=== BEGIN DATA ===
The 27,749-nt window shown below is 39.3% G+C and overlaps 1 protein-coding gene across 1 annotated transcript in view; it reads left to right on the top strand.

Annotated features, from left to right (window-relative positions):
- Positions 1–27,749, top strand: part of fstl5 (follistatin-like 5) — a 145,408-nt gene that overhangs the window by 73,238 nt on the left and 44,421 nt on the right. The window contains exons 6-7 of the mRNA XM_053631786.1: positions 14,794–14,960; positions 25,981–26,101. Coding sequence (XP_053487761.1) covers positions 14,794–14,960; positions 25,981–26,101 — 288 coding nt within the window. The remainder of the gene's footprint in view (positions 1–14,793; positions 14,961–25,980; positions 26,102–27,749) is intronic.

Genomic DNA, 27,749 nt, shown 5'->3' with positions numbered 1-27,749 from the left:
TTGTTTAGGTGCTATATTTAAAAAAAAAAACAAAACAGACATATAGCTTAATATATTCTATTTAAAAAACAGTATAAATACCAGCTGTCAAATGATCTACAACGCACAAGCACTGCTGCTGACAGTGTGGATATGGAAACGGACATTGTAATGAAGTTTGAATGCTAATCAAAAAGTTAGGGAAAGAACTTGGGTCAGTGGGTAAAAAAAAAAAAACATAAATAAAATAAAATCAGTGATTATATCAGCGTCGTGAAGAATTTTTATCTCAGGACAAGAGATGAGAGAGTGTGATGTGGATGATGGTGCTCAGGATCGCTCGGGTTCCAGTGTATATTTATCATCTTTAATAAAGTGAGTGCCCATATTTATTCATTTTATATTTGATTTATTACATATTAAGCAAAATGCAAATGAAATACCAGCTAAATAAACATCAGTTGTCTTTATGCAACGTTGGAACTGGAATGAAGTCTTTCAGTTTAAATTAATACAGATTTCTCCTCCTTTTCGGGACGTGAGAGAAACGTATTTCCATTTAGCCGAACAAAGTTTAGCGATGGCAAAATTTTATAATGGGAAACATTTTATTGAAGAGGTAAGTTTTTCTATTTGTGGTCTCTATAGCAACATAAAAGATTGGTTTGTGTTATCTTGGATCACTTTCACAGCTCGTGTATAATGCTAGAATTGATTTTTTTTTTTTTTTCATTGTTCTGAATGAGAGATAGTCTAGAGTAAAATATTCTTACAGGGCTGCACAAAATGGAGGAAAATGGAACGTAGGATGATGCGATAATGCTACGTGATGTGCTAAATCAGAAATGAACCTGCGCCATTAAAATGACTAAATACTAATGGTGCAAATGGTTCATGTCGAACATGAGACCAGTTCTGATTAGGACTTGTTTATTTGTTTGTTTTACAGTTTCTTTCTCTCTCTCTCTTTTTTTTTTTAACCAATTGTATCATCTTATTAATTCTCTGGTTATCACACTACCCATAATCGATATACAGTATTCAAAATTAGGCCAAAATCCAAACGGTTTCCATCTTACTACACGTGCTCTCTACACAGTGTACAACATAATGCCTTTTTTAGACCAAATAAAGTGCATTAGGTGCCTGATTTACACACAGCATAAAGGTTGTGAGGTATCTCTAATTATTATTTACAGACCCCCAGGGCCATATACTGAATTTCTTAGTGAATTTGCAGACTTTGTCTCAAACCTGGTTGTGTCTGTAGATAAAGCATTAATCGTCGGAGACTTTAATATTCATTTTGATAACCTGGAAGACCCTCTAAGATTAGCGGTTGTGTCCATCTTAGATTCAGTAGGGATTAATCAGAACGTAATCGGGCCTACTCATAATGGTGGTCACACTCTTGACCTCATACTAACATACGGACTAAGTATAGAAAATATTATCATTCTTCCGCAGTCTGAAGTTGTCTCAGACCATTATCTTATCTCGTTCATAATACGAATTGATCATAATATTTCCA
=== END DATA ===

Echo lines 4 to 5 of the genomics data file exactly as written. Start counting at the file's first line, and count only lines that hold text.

Genomic DNA, 27,749 nt, shown 5'->3' with positions numbered 1-27,749 from the left:
TTGTTTAGGTGCTATATTTAAAAAAAAAAACAAAACAGACATATAGCTTAATATATTCTATTTAAAAAACAGTATAAATACCAGCTGTCAAATGATCTACAACGCACAAGCACTGCTGCTGACAGTGTGGATATGGAAACGGACATTGTAATGAAGTTTGAATGCTAATCAAAAAGTTAGGGAAAGAACTTGGGTCAGTGGGTAAAAAAAAAAAAACATAAATAAAATAAAATCAGTGATTATATCAGCGTCGTGAAGAATTTTTATCTCAGGACAAGAGATGAGAGAGTGTGATGTGGATGATGGTGCTCAGGATCGCTCGGGTTCCAGTGTATATTTATCATCTTTAATAAAGTGAGTGCCCATATTTATTCATTTTATATTTGATTTATTACATATTAAGCAAAATGCAAATGAAATACCAGCTAAATAAACATCAGTTGTCTTTATGCAACGTTGGAACTGGAATGAAGTCTTTCAGTTTAAATTAATACAGATTTCTCCTCCTTTTCGGGACGTGAGAGAAACGTATTTCCATTTAGCCGAACAAAGTTTAGCGATGGCAAAATTTTATAATGGGAAACATTTTATTGAAGAGGTAAGTTTTTCTATTTGTGGTCTCTATAGCAACATAAAAGATTGGTTTGTGTTATCTTGGATCACTTTCACAGCTCGTGTATAATGCTAGAATTGATTTTTTTTTTTTTTTCATTGTTCTGAATGAGAGATAGTCTAGAGTAAAATATTCTTACAGGGCTGCACAAAATGGAGGAAAATGGAACGTAGGATGATGCGATAATGCTACGTGATGTGCTAAATCAGAAATGAACCTGCGCCATTAAAATGACTAAATACTAATGGTGCAAATGGTTCATGTCGAACATGAGACCAGTTCTGATTAGGACTTGTTTATTTGTTTGTTTTACAGTTTCTTTCTCTCTCTCTCTTTTTTTTTTTAACCAATTGTATCATCTTATTAATTCTCTGGTTATCACACTACCCATAATCGATATACAGTATTCAAAATTAGGCCAAAATCCAAACGGTTTCCATCTTACTACACGTGCTCTCTACACAGTGTACAACATAATGCCTTTTTTAGACCAAATAAAGTGCATTAGGTGCCTGATTTACACACAGCATAAAGGTTGTGAGGTATCTCTAATTATTATTTACAGACCCCCAGGGCCATATACTGAATTTCTTAGTGAATTTGCAGACTTTGTCTCAAACCTGGTTGTGTCTGTAGATAAAGCATTAATCGTCGGAGACTTTAATATTCATTTTGATAACCTGGAAGACCCTCTAAGATTAGCGGTTGTGTCCATCTTAGATTCAGTAGGGATTAATCAGAACGTAATCGGGCCTACTCATAATGGTGGTCACACTCTTGACCTCATACTAACATACGGACTAAGTATAGAAAATATTATCATTCTTCCGCAGTCTGAAGTTGTCTCAGACCATTATCTTATCTCGTTCATAATACGAATTGATCATAATATTTCCA